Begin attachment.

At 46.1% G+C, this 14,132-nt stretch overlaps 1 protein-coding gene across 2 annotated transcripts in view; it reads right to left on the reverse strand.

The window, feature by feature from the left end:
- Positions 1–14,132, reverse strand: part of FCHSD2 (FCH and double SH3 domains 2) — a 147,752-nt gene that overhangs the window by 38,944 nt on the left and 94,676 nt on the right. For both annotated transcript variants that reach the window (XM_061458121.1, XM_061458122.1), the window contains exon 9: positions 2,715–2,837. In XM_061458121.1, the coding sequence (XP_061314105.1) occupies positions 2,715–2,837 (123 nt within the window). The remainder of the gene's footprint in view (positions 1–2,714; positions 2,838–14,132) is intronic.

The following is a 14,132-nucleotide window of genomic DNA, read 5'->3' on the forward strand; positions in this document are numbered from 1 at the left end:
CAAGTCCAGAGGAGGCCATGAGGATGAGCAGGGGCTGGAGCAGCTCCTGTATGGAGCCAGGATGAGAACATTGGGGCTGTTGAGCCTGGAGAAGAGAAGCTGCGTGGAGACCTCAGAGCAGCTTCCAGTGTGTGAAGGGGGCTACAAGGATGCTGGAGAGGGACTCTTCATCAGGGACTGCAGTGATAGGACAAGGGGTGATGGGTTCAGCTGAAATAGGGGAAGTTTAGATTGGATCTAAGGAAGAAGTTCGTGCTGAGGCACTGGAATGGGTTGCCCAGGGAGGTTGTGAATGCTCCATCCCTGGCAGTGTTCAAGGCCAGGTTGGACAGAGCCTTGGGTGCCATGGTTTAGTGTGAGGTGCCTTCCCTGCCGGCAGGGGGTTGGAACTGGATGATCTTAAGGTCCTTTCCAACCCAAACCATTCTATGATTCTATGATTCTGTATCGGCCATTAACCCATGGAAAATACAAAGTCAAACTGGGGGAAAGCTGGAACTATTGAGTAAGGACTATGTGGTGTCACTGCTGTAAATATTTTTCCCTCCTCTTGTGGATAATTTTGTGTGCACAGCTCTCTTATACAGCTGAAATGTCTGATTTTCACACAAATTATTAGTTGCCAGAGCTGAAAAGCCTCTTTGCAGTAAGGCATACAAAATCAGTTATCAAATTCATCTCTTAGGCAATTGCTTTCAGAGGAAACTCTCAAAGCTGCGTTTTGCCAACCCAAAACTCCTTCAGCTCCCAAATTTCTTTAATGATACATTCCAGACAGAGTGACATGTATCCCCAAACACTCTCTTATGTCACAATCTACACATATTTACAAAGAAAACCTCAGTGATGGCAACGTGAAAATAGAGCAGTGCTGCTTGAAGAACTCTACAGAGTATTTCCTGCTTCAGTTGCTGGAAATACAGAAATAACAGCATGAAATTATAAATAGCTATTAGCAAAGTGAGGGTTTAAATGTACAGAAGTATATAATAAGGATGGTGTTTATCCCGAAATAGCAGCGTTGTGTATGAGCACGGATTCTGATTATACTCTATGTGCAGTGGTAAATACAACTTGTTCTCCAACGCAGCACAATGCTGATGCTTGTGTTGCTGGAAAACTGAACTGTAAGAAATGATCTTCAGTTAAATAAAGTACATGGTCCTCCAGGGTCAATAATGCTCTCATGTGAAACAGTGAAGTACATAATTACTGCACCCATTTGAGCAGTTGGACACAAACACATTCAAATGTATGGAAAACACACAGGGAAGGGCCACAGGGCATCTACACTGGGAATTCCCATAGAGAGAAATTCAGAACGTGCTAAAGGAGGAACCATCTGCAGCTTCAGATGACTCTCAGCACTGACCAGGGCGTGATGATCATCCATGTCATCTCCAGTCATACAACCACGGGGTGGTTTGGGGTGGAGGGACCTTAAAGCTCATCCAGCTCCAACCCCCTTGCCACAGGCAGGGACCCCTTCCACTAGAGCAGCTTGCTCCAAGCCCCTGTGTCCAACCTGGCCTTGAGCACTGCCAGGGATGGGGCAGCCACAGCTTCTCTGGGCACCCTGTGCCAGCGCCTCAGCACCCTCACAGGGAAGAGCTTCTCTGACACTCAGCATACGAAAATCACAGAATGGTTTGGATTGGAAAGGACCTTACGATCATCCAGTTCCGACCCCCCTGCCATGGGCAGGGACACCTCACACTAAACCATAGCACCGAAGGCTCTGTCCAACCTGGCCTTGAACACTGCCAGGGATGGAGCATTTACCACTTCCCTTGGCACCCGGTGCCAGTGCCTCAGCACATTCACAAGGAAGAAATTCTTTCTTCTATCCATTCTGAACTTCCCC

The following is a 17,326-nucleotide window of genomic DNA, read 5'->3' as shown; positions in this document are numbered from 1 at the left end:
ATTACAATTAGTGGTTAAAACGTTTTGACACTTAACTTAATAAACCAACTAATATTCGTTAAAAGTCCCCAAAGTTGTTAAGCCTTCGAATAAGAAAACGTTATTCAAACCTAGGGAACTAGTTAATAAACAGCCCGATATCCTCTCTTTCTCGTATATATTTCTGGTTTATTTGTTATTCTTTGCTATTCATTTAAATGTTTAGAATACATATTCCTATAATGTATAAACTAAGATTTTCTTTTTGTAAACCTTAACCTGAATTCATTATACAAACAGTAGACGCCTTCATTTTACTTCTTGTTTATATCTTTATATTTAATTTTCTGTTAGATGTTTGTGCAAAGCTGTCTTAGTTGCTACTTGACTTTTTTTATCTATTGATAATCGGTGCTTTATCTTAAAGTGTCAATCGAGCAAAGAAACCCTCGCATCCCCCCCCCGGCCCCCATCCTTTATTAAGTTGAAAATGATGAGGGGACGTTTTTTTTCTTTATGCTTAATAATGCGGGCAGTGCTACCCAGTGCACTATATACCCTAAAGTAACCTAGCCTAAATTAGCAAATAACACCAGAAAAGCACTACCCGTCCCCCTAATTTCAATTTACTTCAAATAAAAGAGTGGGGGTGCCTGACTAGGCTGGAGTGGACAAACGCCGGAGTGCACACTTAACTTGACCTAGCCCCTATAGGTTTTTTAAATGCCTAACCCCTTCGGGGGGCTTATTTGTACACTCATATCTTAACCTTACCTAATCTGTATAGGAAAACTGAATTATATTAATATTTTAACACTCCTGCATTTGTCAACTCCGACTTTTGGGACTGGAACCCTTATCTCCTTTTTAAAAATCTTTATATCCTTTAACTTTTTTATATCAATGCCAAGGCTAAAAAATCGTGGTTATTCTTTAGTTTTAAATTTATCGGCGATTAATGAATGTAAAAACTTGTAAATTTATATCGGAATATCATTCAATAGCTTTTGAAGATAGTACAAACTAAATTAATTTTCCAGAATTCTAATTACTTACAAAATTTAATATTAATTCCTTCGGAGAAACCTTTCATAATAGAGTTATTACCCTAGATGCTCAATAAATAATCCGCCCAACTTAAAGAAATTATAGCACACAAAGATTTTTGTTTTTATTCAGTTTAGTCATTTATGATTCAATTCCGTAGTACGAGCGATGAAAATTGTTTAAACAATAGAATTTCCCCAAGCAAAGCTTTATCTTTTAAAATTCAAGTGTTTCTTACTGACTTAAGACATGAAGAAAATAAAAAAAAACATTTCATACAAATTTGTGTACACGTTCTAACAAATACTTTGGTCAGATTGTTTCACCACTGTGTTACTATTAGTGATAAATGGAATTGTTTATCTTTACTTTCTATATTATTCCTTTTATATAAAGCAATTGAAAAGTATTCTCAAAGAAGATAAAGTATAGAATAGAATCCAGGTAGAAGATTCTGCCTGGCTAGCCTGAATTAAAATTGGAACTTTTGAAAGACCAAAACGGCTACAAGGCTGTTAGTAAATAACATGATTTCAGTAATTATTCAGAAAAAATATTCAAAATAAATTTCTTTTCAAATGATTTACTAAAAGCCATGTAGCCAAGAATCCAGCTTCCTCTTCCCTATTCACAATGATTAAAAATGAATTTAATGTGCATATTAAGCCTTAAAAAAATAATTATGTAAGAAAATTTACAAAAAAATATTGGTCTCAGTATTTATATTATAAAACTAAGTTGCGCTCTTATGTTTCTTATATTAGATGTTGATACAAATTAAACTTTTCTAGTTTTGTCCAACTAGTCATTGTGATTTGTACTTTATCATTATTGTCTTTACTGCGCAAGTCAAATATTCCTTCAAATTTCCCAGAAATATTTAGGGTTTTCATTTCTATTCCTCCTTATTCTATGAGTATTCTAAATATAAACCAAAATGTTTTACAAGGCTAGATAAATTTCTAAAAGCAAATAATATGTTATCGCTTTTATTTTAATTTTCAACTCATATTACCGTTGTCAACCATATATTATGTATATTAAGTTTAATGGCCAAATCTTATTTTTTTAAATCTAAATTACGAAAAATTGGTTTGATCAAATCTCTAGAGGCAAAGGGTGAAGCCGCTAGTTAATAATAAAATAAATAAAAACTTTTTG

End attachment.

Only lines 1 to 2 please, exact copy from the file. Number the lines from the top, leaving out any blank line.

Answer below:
At 46.1% G+C, this 14,132-nt stretch overlaps 1 protein-coding gene across 2 annotated transcripts in view; it reads right to left on the reverse strand.

The window, feature by feature from the left end: